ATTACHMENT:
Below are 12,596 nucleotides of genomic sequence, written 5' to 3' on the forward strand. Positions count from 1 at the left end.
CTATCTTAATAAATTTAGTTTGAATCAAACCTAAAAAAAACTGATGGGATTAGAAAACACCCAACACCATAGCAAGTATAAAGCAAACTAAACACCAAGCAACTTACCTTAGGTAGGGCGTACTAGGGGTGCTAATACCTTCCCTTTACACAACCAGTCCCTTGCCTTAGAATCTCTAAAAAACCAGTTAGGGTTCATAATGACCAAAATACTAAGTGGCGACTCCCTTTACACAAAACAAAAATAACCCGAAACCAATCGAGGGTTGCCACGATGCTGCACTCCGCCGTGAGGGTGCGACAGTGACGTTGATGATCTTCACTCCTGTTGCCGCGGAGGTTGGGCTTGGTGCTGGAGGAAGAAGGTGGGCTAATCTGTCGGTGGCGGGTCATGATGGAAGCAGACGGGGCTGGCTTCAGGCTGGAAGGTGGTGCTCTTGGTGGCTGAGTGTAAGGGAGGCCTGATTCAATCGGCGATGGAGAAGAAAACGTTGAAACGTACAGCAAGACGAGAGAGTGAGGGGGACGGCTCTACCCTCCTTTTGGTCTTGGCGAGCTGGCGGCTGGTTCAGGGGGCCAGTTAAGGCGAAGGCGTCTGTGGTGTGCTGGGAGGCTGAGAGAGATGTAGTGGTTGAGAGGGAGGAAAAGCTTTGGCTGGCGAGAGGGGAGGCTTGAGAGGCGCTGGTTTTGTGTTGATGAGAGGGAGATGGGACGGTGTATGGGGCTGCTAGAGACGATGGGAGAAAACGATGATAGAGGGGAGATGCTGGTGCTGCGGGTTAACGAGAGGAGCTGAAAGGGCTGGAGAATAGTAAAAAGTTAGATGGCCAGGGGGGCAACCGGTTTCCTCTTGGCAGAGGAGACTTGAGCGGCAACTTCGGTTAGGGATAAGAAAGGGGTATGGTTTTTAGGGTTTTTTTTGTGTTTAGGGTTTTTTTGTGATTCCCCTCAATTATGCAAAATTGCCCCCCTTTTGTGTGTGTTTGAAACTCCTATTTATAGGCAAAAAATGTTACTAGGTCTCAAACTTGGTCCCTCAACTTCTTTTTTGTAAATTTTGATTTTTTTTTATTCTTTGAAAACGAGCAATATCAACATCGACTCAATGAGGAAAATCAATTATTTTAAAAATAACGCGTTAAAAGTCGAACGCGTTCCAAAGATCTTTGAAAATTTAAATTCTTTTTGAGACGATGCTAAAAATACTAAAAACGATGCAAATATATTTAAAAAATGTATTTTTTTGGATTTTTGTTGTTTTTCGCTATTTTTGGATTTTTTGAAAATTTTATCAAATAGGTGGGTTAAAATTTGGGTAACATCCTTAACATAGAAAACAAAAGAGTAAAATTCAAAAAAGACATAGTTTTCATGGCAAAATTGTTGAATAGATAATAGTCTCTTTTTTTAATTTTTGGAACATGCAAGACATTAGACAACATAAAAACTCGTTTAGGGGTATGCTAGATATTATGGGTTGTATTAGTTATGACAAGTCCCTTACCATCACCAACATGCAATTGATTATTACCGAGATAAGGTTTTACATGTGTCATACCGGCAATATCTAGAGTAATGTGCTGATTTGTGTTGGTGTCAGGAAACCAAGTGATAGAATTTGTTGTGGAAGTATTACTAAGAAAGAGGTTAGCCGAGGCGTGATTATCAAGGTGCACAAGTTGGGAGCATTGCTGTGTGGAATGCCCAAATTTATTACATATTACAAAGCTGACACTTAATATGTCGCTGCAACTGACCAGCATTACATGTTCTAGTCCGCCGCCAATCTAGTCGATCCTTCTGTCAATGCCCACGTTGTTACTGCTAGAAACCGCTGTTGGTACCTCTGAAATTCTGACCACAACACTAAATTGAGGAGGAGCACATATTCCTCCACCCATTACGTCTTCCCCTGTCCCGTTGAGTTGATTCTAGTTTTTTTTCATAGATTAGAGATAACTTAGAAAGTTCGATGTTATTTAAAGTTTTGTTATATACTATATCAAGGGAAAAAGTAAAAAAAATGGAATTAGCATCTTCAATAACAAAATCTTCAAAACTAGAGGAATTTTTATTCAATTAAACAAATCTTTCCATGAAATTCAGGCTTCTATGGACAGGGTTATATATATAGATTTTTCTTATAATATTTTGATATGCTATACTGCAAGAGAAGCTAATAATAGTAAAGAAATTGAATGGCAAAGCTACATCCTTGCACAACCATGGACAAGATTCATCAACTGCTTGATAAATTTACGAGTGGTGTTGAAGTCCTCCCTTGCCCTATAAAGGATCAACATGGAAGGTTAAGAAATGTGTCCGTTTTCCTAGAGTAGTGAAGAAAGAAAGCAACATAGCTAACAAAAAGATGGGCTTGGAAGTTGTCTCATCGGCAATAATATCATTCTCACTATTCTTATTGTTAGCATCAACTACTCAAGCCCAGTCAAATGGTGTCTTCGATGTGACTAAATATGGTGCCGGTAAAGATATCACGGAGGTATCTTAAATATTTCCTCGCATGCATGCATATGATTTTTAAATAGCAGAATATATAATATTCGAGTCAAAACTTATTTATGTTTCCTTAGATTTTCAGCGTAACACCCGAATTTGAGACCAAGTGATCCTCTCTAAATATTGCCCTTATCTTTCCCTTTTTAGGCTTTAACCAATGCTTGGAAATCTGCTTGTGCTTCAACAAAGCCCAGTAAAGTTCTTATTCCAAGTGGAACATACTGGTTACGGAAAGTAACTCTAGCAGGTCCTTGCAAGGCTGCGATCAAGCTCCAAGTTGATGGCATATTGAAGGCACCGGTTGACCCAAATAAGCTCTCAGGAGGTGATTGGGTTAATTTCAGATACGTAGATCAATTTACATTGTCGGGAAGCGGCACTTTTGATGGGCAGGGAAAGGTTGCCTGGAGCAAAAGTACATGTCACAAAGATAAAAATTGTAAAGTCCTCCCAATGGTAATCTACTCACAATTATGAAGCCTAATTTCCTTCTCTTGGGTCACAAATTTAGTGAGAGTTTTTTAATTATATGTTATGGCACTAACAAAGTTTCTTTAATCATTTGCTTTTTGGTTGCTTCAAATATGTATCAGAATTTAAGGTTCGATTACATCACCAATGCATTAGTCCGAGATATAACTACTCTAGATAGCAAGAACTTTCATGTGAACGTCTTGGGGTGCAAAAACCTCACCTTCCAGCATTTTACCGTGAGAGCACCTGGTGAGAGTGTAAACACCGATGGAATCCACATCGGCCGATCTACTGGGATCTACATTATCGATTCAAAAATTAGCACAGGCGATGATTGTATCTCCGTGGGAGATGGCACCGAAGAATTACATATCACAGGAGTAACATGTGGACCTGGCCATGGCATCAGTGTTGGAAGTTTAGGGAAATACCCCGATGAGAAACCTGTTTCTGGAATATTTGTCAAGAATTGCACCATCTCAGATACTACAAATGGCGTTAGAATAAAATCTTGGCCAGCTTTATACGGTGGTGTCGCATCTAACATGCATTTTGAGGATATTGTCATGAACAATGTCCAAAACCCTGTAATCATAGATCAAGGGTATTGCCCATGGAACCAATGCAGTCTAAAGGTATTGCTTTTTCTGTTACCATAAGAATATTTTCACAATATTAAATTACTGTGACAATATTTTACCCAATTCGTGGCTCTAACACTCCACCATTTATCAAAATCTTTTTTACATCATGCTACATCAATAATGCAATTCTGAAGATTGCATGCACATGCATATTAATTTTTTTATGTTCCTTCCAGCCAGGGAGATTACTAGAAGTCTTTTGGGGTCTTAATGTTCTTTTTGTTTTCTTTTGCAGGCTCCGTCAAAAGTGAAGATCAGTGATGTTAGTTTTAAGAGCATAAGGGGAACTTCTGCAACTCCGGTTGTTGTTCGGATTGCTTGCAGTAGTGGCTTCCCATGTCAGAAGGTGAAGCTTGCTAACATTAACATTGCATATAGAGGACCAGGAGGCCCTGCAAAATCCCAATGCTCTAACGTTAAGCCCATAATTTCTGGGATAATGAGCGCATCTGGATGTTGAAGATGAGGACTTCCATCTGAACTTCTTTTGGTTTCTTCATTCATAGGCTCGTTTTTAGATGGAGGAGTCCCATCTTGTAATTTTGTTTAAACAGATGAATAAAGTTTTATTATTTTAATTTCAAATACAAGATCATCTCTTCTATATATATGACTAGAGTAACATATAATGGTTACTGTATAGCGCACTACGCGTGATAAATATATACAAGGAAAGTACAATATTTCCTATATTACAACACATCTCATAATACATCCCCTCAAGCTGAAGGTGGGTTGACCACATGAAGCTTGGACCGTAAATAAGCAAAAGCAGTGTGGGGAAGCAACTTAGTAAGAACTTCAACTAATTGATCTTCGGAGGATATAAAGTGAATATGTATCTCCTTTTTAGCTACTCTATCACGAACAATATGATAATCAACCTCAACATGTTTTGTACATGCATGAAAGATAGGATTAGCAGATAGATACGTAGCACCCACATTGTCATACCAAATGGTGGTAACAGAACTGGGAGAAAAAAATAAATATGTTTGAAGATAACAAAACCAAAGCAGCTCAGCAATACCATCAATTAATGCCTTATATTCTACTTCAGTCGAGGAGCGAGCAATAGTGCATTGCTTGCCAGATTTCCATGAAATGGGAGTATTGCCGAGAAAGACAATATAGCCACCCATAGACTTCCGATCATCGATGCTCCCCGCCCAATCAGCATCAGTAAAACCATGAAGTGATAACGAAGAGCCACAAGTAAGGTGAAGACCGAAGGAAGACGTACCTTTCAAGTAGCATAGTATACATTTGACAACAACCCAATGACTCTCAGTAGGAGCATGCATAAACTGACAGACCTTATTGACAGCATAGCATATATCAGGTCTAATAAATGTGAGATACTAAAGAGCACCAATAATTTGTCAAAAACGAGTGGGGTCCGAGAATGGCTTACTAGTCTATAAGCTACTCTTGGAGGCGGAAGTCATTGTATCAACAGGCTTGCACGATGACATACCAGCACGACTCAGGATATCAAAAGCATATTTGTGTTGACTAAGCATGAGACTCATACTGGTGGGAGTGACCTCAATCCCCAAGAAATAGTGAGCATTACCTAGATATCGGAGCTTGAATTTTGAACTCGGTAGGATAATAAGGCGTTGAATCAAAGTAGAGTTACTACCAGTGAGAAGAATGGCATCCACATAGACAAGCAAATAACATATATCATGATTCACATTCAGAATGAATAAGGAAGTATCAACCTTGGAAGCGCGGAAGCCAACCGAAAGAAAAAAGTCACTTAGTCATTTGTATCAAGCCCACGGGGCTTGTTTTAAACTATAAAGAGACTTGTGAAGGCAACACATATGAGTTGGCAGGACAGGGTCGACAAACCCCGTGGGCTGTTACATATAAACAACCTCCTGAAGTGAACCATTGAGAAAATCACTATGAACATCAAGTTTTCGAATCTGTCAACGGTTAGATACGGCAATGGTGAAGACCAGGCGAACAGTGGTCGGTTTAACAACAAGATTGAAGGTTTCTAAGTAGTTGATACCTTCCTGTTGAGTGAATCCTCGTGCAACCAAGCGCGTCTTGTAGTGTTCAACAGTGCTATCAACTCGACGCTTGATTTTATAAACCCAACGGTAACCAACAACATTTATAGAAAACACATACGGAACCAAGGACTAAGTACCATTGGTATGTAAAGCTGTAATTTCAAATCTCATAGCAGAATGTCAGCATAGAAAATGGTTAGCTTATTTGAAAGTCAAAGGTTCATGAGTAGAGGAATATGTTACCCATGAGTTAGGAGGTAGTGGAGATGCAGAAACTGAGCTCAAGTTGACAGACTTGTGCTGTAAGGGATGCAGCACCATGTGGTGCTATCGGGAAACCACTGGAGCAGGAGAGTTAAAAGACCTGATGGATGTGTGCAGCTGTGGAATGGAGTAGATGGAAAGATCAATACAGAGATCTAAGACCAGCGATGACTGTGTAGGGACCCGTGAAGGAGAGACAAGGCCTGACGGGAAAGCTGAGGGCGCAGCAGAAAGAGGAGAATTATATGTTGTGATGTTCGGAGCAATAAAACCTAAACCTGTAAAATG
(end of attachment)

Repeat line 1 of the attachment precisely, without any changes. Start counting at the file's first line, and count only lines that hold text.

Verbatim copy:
Below are 12,596 nucleotides of genomic sequence, written 5' to 3' on the forward strand. Positions count from 1 at the left end.